The U.S. Senate Intelligence Committee approved President Donald Trump’s nominee to lead the CIA, Gina Haspel, on Wednesday and she is expected to be confirmed by the full Senate as soon as next week as the spy agency’s first female director.
The panel voted 10-5 behind closed doors to back Haspel, which was expected after two of its seven Democrats, including Vice Chairman Mark Warner, said they would join the committee’s eight Republicans in backing Haspel.
Haspel’s nomination moved ahead despite stiff opposition – including from at least three of Trump’s fellow Republicans – over her part in the CIA’s use of harsh interrogation methods, including waterboarding, a type of simulated drowning widely considered torture, in the years after the Sept. 11 attacks.
But she has also had strong support from the White House, and many current and former intelligence officials.
Richard Burr, the committee’s Republican chairman, praised Haspel in a statement after the vote, saying she “has acted morally, ethically, and legally” during her 33-year CIA career.
Republican Senator John McCain, who has been away from Washington all year as he battles brain cancer, urged the Senate not to vote for Haspel.
Tortured himself while a prisoner of war in Vietnam, McCain said the country should only use methods to keep itself safe that are “as right and just as the values we aspire to live up to and promote in the world.”
Also on Wednesday, Republican Senator Jeff Flake, from McCain’s home state of Arizona, said he would be a “no” vote when the full Senate decides on Haspel, citing the interrogation program and Haspel’s drafting of a cable ordering the destruction of videotapes of interrogations.
“While I thank Ms. Haspel for her long and dedicated service to the CIA, as a country we need to turn the page on the unfortunate chapter in the agency’s history having to do with torture,” Flake said in a statement.
Rights groups denounced the committee vote. Christopher Anders of the American Civil Liberties Union said the Senate panel was “rewarding a dark, criminal chapter of our history.”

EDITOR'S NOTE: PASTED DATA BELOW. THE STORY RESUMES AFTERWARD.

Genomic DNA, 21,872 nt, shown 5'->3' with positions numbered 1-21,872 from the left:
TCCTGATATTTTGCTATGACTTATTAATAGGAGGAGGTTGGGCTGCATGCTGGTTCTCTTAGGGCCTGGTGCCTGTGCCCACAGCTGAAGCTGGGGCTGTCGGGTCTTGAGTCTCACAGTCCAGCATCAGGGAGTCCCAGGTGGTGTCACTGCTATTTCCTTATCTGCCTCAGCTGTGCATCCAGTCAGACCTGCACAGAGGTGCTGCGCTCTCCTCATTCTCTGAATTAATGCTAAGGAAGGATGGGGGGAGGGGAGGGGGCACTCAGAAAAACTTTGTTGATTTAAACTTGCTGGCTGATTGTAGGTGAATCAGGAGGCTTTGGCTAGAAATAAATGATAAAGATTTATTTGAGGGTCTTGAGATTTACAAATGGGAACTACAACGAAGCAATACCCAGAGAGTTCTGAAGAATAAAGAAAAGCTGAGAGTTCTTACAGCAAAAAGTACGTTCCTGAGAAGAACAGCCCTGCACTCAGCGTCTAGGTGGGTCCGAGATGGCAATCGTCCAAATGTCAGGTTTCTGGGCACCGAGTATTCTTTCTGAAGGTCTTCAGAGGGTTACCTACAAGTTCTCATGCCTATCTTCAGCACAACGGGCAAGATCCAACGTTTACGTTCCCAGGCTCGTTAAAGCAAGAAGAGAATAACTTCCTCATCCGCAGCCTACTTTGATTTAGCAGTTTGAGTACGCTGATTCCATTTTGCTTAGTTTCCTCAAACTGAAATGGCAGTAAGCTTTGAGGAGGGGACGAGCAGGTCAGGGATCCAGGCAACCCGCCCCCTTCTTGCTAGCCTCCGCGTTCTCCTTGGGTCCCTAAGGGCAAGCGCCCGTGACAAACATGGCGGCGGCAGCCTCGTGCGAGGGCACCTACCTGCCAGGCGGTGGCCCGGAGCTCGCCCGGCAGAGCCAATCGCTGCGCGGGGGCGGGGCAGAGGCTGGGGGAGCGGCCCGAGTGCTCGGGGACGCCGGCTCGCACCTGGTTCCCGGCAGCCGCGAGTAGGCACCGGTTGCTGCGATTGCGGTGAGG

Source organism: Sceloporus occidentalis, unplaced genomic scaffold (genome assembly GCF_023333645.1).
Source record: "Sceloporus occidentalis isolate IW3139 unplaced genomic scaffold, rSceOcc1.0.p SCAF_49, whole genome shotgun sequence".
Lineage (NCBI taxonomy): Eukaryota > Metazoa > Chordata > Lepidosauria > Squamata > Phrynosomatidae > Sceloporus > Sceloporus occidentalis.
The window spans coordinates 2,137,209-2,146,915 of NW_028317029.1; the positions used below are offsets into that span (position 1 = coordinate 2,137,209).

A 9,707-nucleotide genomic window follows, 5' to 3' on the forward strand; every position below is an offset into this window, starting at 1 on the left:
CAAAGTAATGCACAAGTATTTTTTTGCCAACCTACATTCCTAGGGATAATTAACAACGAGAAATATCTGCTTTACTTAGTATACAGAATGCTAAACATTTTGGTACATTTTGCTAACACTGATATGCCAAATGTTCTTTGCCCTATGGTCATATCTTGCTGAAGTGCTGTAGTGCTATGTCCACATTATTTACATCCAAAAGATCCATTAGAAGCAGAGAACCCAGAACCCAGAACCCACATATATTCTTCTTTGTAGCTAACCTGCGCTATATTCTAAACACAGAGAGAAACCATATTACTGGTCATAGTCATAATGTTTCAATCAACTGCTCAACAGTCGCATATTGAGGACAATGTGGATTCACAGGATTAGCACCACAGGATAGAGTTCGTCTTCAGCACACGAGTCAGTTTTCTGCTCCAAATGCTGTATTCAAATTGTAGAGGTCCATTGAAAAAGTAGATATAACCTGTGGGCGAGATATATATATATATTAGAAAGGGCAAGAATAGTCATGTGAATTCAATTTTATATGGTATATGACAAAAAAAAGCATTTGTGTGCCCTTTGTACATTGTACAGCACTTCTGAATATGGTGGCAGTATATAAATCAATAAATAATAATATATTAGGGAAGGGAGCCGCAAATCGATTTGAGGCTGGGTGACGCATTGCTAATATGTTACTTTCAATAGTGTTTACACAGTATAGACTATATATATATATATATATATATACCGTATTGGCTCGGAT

Besides Warner, at least five other Democrats have expressed support for Haspel. She needs a majority to be confirmed in the Senate, which Republicans control 51-49. Vice President Mike Pence can break a tie.
Haspel pledged at her confirmation hearing that she would never resume the harsh interrogations. She wrote to Warner on Monday and said the CIA should never have undertaken the program.
Trump nominated Haspel, then deputy director, in March to succeed Mike Pompeo as CIA director. Haspel became acting director after Pompeo was confirmed as secretary of state.
Reporting by Patricia Zengerle; Editing by Jonathan Oatis and Peter Cooney
Ex-prosecutor demands congressional investigation after latest report on the FBI and Brett Kavanaugh
Supreme Court Justice Brett Kavanaugh had another allegation of sexual misconduct revealed on Saturday in a bombshell report in The New York Times.
"A classmate, Max Stier, saw Mr. Kavanaugh with his pants down at a different drunken dorm party, where friends pushed his penis into the hand of a female student. Mr. Stier, who runs a nonprofit organization in Washington, notified senators and the F.B.I. about this account, but the F.B.I. did not investigate and Mr. Stier has declined to discuss it publicly," the newspaper reported.
Boris Johnson promises Britain will be like the Incredible Hulk during Brexit negotiations
Prime Minister Boris Johnson said Saturday he was making a "huge amount of progress" towards a Brexit deal with the EU, in an interview in which he compared Britain to the Incredible Hulk.
"It's going to take a lot of work between now and October 17" when EU leaders gather for their final summit before Britain's scheduled exit from the bloc, he told the Mail on Sunday newspaper.
"But I'm going to go to that summit and I'm going to get a deal, I'm very confident. And if we don't get a deal then we'll come out on October 31."
His comments came ahead of talks with European Commission chief Jean-Claude Juncker and the EU's chief Brexit negotiator, Michel Barnier, in Luxembourg on Monday.
NYT blasted for ‘spectacularly offensive sentiment’ after tweet illustrating ‘rape culture’
The results of a 10-month investigation into Supreme Court Justice Brett Kavanaugh by New York Times reporters Robin Pogrebin and Kate Kelly was published on Saturday.
But attention was taken away from the powerful reporting after the Twitter account of The Times opinion page posted a shocking message.